Rahul: He sold metal P on Monday and Tuesday in the ratio 1:2 by weight. On Wednesday and Friday each, he bought back half of the entire quantity of metal P sold earlier.
He bought metal Q on Tuesday and sold it in equal quantity on Thursday.
Anil: He sold metal P on Monday and Tuesday such that the amounts received on Monday and Tuesday are in the ratio 25 : 28. On Wednesday, he bought back the entire quantity of metal P sold on the previous two days. He bought metal Q on the first three days of the week in equal quantities, and on Thursday, sold 50% of the quantity of metal Q bought over the first three days of the week. On Friday, he sold the remaining 50% of the quantity of metal Q purchased over the first three days of the week.
The profit/loss made by a trader during a particular week is the difference between the amount that he obtains by selling metal and the amount that he spends in buying metal. "Margin" for a week is the profit/loss expressed as a percentage of the total amount obtained by selling metal during that week. The net profit/loss made by Rahul on transactions made for metal P and Q are the same. This holds true for Anil as well. The total net loss on the transactions made by Rahul and Anil is the same.
Q. What is the approximate loss margin for Anil?
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Umed Singh asked   •  1 hour ago

Read the following passage and answer the questions that follows:
Nearly a century ago, biologists found that if they separated an invertebrate animal embryo into two parts at an early stage of its life, it would survive and develop as two normal embryos. This led them to believe that the cells in the early embryo are undetermined in the sense that each cell has the potential to develop in a variety of different ways. Later biologists found that the situation was not so simple. It matters in which plane the embryo is cut. If it is cut in a plane different from the one used by the early investigators, it will not form two whole embryos.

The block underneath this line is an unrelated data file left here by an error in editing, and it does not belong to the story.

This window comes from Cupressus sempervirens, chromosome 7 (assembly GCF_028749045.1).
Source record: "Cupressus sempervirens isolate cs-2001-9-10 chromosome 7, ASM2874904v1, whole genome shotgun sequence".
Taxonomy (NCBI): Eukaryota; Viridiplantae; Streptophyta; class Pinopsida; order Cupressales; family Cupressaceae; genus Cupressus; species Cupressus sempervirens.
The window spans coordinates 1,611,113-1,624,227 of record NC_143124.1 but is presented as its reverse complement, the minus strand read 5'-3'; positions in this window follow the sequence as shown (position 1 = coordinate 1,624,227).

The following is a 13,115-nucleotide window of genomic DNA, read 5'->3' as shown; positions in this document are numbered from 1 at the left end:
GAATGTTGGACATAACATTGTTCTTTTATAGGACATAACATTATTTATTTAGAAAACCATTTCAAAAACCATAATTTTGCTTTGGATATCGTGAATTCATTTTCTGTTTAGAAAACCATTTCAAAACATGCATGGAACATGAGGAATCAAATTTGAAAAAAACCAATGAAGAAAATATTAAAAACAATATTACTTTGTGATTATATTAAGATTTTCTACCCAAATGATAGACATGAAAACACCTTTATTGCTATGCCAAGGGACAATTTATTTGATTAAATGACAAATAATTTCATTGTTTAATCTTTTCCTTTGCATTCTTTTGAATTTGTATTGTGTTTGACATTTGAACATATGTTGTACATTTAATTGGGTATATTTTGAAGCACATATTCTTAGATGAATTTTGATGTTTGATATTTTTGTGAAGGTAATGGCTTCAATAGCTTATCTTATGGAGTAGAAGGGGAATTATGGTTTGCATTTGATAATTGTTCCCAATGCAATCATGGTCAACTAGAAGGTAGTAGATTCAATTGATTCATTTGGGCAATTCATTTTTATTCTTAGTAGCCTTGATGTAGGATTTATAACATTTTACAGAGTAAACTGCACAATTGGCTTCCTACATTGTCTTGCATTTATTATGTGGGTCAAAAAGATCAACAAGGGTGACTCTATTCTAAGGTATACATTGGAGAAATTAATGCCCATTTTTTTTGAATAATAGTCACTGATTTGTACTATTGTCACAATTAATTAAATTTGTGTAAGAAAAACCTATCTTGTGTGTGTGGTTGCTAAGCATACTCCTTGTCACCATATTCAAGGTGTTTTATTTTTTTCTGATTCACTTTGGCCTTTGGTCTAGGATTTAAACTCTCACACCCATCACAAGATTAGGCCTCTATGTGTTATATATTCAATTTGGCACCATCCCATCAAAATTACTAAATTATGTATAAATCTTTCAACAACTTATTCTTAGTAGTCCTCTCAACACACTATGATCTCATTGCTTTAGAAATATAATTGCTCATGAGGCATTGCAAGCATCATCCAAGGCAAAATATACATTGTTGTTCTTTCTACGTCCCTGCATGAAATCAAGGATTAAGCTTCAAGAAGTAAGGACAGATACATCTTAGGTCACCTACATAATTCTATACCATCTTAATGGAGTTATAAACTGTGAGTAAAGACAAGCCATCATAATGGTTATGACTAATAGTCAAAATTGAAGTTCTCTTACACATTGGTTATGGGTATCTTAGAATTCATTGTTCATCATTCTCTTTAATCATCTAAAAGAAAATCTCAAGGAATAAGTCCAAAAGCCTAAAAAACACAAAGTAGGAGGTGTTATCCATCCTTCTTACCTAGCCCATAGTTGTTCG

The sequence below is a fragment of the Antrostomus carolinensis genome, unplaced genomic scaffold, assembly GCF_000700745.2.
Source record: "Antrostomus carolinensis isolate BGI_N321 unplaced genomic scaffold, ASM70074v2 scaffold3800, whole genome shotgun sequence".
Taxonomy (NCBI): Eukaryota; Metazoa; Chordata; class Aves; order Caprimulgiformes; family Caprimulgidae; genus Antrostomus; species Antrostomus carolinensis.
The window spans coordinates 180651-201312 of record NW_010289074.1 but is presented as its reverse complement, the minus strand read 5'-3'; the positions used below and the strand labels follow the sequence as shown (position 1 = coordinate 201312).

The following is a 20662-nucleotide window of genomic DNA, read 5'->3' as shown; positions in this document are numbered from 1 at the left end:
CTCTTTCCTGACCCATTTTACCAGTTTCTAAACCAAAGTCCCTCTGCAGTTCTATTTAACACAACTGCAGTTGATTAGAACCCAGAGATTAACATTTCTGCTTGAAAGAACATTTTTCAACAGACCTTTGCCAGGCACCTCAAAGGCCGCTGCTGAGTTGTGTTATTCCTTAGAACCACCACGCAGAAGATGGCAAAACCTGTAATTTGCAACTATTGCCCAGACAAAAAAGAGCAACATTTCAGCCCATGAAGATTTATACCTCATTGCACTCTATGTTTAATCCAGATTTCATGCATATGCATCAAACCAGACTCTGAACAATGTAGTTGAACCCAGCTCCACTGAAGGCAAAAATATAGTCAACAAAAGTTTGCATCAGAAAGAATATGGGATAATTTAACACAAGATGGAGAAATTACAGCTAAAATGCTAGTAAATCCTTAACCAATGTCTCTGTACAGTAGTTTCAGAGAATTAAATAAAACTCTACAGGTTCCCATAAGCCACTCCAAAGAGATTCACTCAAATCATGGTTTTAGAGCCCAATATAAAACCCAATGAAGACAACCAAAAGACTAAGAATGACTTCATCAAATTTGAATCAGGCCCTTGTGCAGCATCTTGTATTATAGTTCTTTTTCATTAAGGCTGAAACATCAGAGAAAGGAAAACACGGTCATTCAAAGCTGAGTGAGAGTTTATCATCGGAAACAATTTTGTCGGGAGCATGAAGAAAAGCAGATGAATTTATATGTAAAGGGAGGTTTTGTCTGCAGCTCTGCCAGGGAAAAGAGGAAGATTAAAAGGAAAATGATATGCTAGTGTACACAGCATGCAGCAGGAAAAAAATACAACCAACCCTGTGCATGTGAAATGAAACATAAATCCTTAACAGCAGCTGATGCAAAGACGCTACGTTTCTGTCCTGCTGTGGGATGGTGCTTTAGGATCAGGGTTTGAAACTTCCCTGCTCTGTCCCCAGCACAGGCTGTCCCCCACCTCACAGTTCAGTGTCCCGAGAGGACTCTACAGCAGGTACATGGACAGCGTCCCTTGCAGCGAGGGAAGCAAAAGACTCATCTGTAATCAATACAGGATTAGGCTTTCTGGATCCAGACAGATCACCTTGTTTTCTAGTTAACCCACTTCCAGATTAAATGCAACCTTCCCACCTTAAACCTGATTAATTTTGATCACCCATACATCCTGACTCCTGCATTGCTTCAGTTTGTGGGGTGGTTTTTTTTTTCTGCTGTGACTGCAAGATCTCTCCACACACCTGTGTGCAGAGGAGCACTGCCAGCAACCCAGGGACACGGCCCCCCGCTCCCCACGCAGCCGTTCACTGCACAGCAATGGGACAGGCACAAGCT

A debate arose over what exactly was happening. Which embryo cells are determined, just when do they become irreversibly committed to their fates, and what are the “morphogenetic determinants” that tell a cell what to become? But the debate could not be resolved because no one was able to ask the crucial questions in a form in which they could be pursued productively. Recent discoveries in molecular biology, however, have opened up prospects for a resolution of the debate. Now investigators think they know at least some of the molecules that act as morphogenetic determinants in early development. They have been able to show that, in a sense, cell determination begins even before an egg is fertilized.
Studying sea urchins, biologist Paul Gross found that an unfertilized egg contains substances that function as morphogenetic determinants. They are located in the cytoplasm of the egg cell; i.e., in that part of the cell’s protoplasm that lies outside of the nucleus. In the unfertilized egg, the substances are inactive and are not distributed homogeneously. When the egg is fertilized, the substances become active and, presumably, govern the behavior of the genes they interact with. Since the substances are unevenly distributed in the egg, when the fertilized egg divides, the resulting cells are different from the start and so can be qualitatively different in their own gene activity.